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Finish the Set and Earn the Reward
March 23, 2010



I was working on new price charts for the 2011 edition of North American Coins and Prices.

They were created 20 years ago for the first edition and now with almost 40 years of data reflected by the movement of the graphs, they tell an interesting story.

Coin collecting by no means is the royal road to riches. Average collectors can expect that overall values keep up with inflation or stay just ahead of it.

The coins that make the headlines for record prices do not reflect what average collectors would be buying over time and so cannot be taken as a proxy measurement for the overall success of average collectors. One lesson that might be drawn is the bulk of the value of sets is in the key coins and it is the price appreciation of the key and semi-key coins that keep collectors ahead of the game.

A 1914-D Lincoln cent in F-12 has gone from a retail price of just under $50 to just under $400.

A 1921-S Buffalo nickel in F-12 went from about $30 to $190 in the same time period while a 1923-S half dollar in XF-40 rose from just under $50 to approximately $300.

These are coins that average collectors were buying in 1972. They don’t depend on scarcity of high grades to propel values. Besides, who in 1972 would have been able to buy what turns out to be an MS-66 or MS-67 today before that grading scale was applied to all U.S. coins? Certainly not the average collector.

Some average coins haven’t done well. An MS-60 1921 Morgan dollar has never recovered from its $40 1980-1981 high. It is now just over $25, though that is about double the 1972 price.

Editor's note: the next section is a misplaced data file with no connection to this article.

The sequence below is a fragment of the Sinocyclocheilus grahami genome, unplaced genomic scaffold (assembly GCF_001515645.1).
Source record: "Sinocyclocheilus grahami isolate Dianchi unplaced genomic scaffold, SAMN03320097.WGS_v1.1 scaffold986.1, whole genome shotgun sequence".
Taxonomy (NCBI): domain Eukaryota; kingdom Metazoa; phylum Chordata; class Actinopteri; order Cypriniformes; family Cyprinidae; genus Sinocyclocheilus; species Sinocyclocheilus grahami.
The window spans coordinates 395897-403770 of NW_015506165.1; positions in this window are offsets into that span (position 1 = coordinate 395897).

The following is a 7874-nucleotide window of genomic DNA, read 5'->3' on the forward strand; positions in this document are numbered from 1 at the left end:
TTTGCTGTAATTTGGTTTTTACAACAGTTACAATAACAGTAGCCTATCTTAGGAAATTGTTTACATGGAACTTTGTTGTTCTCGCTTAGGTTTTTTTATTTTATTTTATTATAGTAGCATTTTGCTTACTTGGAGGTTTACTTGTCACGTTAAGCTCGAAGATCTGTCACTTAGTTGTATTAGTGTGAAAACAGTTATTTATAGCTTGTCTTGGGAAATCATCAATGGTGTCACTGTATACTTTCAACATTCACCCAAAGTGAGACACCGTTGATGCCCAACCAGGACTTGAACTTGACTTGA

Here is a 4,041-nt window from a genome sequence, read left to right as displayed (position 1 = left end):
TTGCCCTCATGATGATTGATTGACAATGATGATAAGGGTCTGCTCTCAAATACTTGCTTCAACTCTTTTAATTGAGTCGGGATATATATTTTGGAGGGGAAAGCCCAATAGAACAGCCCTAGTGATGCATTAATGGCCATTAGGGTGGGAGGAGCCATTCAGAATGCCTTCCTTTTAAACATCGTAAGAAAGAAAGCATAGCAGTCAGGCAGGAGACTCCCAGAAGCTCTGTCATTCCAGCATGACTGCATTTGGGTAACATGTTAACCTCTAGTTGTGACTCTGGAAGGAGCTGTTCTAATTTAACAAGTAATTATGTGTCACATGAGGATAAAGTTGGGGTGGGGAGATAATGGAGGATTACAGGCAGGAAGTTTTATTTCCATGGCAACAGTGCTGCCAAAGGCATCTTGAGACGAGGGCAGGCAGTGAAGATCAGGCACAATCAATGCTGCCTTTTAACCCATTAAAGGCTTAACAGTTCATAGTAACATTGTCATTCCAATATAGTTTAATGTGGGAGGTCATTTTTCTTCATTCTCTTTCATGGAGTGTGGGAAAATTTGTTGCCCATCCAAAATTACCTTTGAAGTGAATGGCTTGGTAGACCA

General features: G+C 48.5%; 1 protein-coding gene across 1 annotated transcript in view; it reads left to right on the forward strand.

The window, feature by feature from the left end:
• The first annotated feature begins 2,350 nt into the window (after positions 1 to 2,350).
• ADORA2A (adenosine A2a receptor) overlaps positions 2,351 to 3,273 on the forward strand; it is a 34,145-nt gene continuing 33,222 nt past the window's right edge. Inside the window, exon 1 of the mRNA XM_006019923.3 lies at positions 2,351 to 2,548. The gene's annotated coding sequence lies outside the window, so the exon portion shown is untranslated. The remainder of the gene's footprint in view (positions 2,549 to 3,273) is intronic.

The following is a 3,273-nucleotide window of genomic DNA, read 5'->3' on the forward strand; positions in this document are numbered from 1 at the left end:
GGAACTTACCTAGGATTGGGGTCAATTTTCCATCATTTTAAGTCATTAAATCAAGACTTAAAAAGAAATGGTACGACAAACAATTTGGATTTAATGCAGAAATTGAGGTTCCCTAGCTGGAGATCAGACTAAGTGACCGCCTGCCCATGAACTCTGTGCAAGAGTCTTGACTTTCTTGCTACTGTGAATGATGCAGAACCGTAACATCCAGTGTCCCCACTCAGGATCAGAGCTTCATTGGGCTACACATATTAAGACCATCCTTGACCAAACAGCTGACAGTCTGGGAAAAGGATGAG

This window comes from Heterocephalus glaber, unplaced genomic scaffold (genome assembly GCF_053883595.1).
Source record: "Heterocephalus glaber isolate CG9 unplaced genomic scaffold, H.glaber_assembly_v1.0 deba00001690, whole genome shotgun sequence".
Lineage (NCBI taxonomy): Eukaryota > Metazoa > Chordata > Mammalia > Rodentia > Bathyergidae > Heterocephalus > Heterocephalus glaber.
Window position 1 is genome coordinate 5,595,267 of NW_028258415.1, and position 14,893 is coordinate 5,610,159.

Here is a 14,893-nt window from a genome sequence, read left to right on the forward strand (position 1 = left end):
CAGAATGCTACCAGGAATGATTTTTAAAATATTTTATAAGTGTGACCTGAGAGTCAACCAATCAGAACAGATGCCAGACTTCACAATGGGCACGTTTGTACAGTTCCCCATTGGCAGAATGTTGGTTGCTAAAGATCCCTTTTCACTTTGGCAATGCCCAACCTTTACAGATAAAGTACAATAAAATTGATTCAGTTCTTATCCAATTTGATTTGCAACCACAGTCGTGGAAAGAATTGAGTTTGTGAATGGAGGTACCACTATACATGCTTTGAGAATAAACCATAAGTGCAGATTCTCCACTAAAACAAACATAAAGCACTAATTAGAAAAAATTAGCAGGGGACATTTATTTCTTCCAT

Not too many average collectors had a budget for gold in 1972, but those who bought a 1908-D Saint-Gaudens $20 without motto in 1972 paid a bit under $100 for it in uncirculated (MS-60). It shot up to over $1,000 in 1980, but then backed off and only in the last couple of years has exceeded that level, reaching over $1,500. That’s a nice return on investment if you held it all 38 years, but if you stampeded into the market in the gold rush of 1979-1980, the return is far lower.

What does that tell us?

Well, the key issue is to collect full sets, because you cannot know which coins in it will turn out to be the top winners.

Putting a set together without the scarce dates might be all you can afford, but doing so takes much of the financial gain out of it.

So rather than do multiple incomplete sets, zero in on one and do it to the finish. The odds then favor your achieving an ultimate financial reward.



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Recent Comments
On March 23, 2010 Paul said
Excellent Advice!
I can only try to adhere to it. The temptation to jump around from one type of coin to another is very strong and sometimes difficult to overcome.
As new collector, I have started several sets, and after a couple of years I have only recently come relize, on my own accord, that the very advice that you offer is right on target! I have set a humble goal of finishing my Eisenhower set first. It's an achievable goal for me. After my Ikes are complete I intend to push forward and try to complete my Lincoln cent collection. A much more lofty goal.

Thanks for the great advice.

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About the Author
David C. Harper has been a coin collector since 1963. He joined the Krause Publications editorial staff in 1978 and is currently editor of Numismatic News and World Coin News. He also edits two books annually, North American Coins & Prices and Coin Digest. He is the author of the Class of '63 column that runs each week in Numismatic News. His first bylined numismatic article appeared in the June 1971 issue of Coins Magazine and his various Krause Publications assignments included a stint as editor of the magazine 1980-1983. Harper received a bachelor of science degree from the University of Wisconsin-Oshkosh in 1977. He had a double major of journalism and economics.

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